How Likely Are Women to Fracture a Bone While Taking Anti-osteoporosis Medications?

Spine and Ribs Are Common Fracture Sites

Very little is known about the characteristics of women who fracture a bone—in the spine, the wrist, or elsewhere—while taking anti-osteoporosis medication.

Medication in BottlesUsing data from the Global Longitudinal Study of Osteoporosis in Women (GLOW), researchers from Spain, the UK, Canada, and the US looked at the clinical characteristics of women who had an incident fracture after more than 1 year of taking anti-osteoporosis medication.

Their paper, “Clinical characteristics of women who fracture despite anti-osteoporosis medication. The Global Longitudinal Study of Osteoporosis in Women,” was presented at the 2011 Annual Meeting of the American Society of Bone and Mineral Research.

Among the 46,443 patients who participated in GLOW at the end of the second year, researchers identified 6,584 women taking anti-osteoporosis medication at baseline, year 1, and year 2, who had known bone fracture status at the end of year 2.

The research team performed multi-variable logistic regression to predict bone fracture at year 2, beginning with all of the variables significant on univariate analysis.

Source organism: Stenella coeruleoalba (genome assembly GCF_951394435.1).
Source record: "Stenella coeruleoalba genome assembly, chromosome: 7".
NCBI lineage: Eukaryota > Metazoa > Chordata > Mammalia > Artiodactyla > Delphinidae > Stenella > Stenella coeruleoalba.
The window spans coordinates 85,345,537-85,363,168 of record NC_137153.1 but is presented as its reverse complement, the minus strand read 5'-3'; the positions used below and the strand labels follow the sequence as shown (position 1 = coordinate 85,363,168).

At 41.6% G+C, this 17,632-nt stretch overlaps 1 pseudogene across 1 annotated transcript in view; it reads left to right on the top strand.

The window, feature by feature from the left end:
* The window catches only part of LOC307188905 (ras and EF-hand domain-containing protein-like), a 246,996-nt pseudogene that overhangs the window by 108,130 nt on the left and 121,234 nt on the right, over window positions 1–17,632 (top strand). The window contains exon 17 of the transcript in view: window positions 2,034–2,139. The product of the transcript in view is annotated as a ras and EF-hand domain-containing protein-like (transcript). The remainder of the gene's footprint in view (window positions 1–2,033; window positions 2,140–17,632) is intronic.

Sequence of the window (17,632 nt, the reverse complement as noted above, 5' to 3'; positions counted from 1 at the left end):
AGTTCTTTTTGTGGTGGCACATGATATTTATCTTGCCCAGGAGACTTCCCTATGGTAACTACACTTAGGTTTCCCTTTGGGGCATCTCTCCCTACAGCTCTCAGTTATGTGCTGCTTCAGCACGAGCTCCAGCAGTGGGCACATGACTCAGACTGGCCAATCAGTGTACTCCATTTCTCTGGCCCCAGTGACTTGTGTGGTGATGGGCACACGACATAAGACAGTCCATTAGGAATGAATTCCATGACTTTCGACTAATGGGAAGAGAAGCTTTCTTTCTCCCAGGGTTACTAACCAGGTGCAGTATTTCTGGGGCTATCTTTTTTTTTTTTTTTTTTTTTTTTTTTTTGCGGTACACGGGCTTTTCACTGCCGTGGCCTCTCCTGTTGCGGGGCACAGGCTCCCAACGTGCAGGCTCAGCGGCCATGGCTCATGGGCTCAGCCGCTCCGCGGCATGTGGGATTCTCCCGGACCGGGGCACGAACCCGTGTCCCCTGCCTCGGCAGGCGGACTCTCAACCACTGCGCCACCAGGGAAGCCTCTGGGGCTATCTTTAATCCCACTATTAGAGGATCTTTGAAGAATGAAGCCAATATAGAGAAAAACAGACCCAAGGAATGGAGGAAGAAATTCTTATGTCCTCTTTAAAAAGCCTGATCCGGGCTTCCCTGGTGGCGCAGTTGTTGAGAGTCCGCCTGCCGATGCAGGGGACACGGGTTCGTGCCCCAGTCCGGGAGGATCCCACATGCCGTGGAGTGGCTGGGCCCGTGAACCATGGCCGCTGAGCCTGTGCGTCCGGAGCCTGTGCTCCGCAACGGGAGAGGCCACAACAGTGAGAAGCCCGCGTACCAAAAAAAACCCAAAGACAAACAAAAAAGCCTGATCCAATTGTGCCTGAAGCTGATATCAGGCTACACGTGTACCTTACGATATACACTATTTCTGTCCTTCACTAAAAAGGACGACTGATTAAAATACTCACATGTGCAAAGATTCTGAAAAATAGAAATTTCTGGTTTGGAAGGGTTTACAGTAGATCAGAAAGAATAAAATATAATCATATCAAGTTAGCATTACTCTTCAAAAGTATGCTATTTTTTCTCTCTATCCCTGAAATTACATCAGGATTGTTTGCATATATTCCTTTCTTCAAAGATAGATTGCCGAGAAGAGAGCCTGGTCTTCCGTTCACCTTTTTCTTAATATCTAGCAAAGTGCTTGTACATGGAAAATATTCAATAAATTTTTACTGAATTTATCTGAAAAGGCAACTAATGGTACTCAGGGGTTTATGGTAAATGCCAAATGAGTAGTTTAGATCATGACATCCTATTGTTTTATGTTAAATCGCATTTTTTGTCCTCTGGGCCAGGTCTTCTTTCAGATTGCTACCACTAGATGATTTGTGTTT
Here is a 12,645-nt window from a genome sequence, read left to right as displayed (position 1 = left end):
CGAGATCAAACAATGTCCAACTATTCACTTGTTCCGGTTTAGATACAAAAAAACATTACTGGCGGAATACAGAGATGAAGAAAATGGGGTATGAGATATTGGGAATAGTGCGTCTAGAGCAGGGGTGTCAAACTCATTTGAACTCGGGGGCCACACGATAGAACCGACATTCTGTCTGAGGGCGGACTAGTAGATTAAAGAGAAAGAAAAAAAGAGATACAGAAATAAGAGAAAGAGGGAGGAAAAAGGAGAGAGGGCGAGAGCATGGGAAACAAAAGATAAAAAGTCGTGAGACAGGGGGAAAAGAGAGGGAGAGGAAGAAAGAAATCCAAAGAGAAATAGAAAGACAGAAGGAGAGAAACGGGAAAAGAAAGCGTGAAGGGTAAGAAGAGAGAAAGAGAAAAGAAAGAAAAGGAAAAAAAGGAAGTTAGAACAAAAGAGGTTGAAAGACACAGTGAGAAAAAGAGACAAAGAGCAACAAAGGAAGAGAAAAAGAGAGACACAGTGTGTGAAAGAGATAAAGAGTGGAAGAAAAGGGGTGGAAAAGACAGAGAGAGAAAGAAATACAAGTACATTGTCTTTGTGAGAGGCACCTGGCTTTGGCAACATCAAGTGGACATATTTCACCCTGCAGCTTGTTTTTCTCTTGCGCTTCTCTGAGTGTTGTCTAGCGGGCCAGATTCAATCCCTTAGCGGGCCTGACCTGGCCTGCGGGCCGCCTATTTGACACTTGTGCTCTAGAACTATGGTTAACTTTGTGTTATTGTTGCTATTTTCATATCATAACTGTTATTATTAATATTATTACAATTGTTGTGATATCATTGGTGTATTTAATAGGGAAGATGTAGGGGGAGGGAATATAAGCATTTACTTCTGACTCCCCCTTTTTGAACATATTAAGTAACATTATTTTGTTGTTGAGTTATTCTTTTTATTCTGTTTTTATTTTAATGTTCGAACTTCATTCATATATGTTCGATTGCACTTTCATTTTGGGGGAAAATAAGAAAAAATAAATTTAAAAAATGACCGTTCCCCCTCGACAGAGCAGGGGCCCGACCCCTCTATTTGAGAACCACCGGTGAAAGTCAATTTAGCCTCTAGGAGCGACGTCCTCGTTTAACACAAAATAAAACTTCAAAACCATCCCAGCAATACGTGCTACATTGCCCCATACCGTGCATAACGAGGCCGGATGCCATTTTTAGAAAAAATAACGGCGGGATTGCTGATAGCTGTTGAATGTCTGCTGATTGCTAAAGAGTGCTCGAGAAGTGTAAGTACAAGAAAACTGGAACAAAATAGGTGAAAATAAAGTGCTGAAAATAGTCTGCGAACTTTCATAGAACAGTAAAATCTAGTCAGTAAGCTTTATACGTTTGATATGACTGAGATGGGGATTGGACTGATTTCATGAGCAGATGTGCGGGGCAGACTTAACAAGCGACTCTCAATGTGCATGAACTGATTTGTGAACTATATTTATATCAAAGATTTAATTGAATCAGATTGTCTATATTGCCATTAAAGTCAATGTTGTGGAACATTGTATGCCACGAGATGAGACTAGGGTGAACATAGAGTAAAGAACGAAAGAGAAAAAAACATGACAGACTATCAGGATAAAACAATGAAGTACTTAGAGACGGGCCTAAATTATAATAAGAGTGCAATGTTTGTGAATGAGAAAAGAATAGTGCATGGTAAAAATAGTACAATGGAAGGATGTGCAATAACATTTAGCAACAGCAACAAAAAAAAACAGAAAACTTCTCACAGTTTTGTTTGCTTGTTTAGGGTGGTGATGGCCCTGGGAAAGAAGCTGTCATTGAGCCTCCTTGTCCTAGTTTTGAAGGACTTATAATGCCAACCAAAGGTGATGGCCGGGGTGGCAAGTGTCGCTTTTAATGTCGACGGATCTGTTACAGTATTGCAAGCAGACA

Investigators found that 338 women (340 fractures) fractured a bone while taking anti-osteoporosis medication.

Compared with women who did not fracture a bone, women who fractured a bone were older (median age 72 years old vs 70 years old), sicker (had higher rates of chronic bronchitis or emphysema, osteoarthritis, stroke, Parkinson’s disease, and diabetes), and at baseline, they had higher rates of previous fracture (after age 45), currently took cortisone, and had greater alcohol consumption.

Researchers found that the most common fractures were in the:

  • rib (19%)
  • wrist (18%)
  • spine (18%)
  • ankle (8.7%)
  • hip (7.5%)
  • upper arm (7.2%)

In multi-variable analysis, the following were independent predictors of bone fracture on treatment:

  • age
  • current corticosteroid use
  • diabetes
  • high alcohol intake
  • Parkinson’s disease
  • previous stroke
  • prior bone fracture (wrist, spine, and rib)

The study found that women with certain risks factors, such as co-morbidities, prior bone fracture, corticosteroid use, and high alcohol consumption, are at greater risk of bone fracture—in the spine, wrist, or elsewhere—despite taking anti-osteoporosis medication.

Updated on: 09/08/16
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